He was wounded on a beach in France, earning a Purple Heart from the U.S. Army. My father was not a man who glorified his memories of the war. But he did teach us that like the swastika, the “goose step” march of the Nazis was something to deplore.

And so, as I watched the “Freedom Convoy” roll into Ottawa with Confederate flags and Nazi symbols, I was alarmed and frightened not only as a Jewish person but as a woman. 

According to the Southern Poverty Law Center, “the alt-right is a set of far-right ideologies, groups, and individuals whose core belief is that white identity is under attack.”

Their impact is growing. The views they espouse and their actions are reminiscent of the early seeds of fascism in Nazi Germany, an unsafe place for Jews, women, homosexuals, disabled persons and anyone thought to be different.

While I do not normally walk down the street in fear, now they are not far away and have descended on our seat of government.

The alt-right is not just an American or European phenomenon. There are 6,660 right-wing extremist channels, pages, groups and accounts across social media platforms operating in Canada. They use the internet to construct collective identities that are reinforced and mirrored by others of like mind.

There has been an increasing number of hate crimes in Canada, linked to far-right ideologies that demonize Muslims and Jews, as well as immigrants, Indigenous people, women, LGBTQ communities and other minority groups. The alt-right glorifies misogyny, sexism and racism. The linkages between misogyny and the alt-right are worth exploring.

Extreme misogyny and white supremacy aren’t just analogous, they’re entangled. Both see increased demands for equality, whether it’s Black Lives Matter or the #MeToo movement, as coming at the deadly expense of the privileged group — white people or men.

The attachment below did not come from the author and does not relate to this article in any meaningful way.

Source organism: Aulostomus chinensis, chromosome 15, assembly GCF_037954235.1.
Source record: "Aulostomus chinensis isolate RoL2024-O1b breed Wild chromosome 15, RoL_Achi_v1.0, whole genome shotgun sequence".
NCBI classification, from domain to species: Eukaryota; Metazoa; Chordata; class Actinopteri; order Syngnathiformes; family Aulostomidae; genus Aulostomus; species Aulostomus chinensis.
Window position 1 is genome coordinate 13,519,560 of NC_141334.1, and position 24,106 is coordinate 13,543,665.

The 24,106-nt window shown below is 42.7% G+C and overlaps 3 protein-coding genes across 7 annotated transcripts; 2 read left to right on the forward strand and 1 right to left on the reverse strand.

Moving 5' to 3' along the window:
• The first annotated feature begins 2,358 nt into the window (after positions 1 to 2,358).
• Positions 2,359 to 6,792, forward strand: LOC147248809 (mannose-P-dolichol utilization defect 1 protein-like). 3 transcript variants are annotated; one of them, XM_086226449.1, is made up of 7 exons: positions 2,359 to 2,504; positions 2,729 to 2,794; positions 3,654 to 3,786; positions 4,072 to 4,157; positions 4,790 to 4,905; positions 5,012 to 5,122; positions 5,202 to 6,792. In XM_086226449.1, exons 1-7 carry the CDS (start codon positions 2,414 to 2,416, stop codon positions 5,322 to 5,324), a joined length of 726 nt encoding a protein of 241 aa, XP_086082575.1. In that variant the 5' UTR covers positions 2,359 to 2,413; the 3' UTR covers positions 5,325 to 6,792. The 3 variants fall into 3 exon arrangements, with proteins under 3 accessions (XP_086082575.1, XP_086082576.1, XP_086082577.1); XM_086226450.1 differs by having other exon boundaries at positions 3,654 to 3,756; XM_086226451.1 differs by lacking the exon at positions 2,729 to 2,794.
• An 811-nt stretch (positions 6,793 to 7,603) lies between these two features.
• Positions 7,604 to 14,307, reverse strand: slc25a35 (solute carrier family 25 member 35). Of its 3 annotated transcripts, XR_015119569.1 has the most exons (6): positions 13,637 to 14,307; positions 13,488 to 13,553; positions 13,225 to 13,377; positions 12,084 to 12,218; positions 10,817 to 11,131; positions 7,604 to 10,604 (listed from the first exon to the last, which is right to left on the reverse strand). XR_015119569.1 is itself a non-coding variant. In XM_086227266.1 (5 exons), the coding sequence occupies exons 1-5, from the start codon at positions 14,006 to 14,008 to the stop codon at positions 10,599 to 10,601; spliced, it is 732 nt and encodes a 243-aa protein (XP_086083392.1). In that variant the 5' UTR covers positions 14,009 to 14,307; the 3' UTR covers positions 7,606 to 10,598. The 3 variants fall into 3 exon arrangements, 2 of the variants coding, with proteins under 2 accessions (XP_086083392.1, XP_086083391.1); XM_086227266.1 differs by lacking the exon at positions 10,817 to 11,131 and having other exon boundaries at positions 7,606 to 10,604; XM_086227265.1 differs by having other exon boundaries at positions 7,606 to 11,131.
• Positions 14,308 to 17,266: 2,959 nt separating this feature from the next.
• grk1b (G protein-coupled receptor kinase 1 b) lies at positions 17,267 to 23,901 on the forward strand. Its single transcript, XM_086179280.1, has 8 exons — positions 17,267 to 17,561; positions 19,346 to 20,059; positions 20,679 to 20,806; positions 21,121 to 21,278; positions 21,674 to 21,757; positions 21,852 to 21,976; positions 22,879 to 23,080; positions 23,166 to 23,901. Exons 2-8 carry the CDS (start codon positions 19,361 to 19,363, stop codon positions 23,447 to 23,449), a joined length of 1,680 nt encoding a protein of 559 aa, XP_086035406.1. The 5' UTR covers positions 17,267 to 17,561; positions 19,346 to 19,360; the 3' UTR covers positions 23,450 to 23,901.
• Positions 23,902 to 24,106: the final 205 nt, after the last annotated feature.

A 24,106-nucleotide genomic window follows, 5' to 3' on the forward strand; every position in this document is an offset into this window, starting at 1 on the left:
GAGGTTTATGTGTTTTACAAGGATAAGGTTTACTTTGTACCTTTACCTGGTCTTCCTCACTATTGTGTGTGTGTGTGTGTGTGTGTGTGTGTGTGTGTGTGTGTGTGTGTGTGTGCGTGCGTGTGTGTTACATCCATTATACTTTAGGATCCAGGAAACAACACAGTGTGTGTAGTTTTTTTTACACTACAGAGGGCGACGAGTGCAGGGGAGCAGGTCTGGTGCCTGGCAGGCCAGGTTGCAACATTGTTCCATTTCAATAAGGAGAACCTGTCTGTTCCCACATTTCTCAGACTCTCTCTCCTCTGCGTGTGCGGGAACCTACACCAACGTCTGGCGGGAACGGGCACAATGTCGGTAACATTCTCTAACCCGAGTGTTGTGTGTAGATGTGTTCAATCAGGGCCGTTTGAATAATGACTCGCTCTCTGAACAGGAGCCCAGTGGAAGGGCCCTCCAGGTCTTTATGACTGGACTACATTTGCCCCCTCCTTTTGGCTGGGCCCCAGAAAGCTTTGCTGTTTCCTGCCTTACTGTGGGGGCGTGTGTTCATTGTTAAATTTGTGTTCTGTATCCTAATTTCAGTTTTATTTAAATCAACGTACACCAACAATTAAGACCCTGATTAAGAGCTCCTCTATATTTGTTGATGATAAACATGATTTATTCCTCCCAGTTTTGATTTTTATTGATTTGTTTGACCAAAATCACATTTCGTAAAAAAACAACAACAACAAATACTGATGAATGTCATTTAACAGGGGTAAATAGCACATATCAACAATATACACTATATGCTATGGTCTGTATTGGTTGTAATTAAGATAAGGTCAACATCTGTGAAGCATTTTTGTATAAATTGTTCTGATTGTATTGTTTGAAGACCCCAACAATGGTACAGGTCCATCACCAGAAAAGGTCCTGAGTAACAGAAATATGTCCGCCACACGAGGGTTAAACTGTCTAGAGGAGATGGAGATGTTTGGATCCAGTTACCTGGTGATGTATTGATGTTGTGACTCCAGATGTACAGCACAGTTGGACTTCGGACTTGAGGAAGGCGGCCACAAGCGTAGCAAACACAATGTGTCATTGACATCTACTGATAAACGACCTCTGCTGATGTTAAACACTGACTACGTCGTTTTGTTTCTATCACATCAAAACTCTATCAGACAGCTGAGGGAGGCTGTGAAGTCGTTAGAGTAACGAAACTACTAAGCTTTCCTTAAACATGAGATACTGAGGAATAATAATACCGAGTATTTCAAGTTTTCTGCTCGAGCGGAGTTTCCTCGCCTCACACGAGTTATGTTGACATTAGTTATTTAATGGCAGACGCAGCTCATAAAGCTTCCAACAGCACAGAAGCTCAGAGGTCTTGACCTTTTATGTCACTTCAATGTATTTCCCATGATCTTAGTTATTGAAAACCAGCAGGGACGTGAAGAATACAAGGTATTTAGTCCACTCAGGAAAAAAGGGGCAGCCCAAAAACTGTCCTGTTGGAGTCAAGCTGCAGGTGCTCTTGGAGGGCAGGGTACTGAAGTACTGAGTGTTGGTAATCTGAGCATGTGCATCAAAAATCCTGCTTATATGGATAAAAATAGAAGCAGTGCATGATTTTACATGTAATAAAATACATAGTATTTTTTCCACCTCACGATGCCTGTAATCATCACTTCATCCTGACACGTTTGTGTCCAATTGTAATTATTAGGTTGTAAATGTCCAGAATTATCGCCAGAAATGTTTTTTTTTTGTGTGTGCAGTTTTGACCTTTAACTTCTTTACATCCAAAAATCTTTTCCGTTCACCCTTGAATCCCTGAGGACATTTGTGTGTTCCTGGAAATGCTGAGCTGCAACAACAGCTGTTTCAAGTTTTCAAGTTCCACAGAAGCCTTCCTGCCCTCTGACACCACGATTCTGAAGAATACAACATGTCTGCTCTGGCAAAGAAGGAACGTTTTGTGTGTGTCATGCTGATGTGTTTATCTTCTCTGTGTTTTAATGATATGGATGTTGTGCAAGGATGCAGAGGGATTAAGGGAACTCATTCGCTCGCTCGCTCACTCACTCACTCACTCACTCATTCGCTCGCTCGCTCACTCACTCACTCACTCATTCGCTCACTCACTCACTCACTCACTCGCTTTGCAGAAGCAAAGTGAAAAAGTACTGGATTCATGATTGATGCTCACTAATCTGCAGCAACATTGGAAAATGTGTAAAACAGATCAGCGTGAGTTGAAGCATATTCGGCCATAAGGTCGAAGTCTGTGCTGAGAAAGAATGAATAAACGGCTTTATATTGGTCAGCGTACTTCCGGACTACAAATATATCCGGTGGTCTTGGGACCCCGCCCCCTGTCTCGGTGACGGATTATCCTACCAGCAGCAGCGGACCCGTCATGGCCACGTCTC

Violent extremism can’t be addressed without first dealing with the misogyny in our culture that feeds white supremacy. 

The expression of male rage on the streets of Ottawa evoked strong feelings. Like many, I felt a bodily fear watching the protestors. The protestors in Ottawa have not, so far, erupted into violent action. But there have been many examples of aggressive behaviour reported by Ottawa residents.

We must come together to make the alt-right less attractive to people who feel disenfranchised. A new collective politics must be forged if we are to dismantle and effectively thwart the far-right from gaining further ground now that it has grabbed national attention. The first step is naming this insidious ideology wherever it appears. 

Miriam Edelson is a researcher and writer living in Toronto. The Swirl in my Burl, her forthcoming collection of essays, will be published in April 2022.   

@nowtoronto

Published by medelson64

Miriam Edelson is a neurodivergent social activist, settler, writer and mother living in Toronto, Canada. Her literary non-fiction, personal essays and commentaries have appeared in The Globe and Mail, Toronto Star, various literary journals including Dreamers Magazine, Collective Unrest, Writing Disorder, Palabras, Wilderness House Literary Review and on CBC Radio. She was a finalist in the Pen 2 Paper nonfiction contest, the Women on Writing contest, the Fiction Literary Review and Writers Digest contest. Her first book, “My Journey with Jake: A Memoir of Parenting and Disability” was published in April 2000. “Battle Cries: Justice for Kids with Special Needs” appeared in late 2005. She completed a doctorate in 2016 at University of Toronto focused upon Mental Health in the Workplace. “The Swirl in my Burl”, her collection of essays, is forthcoming in April 2022.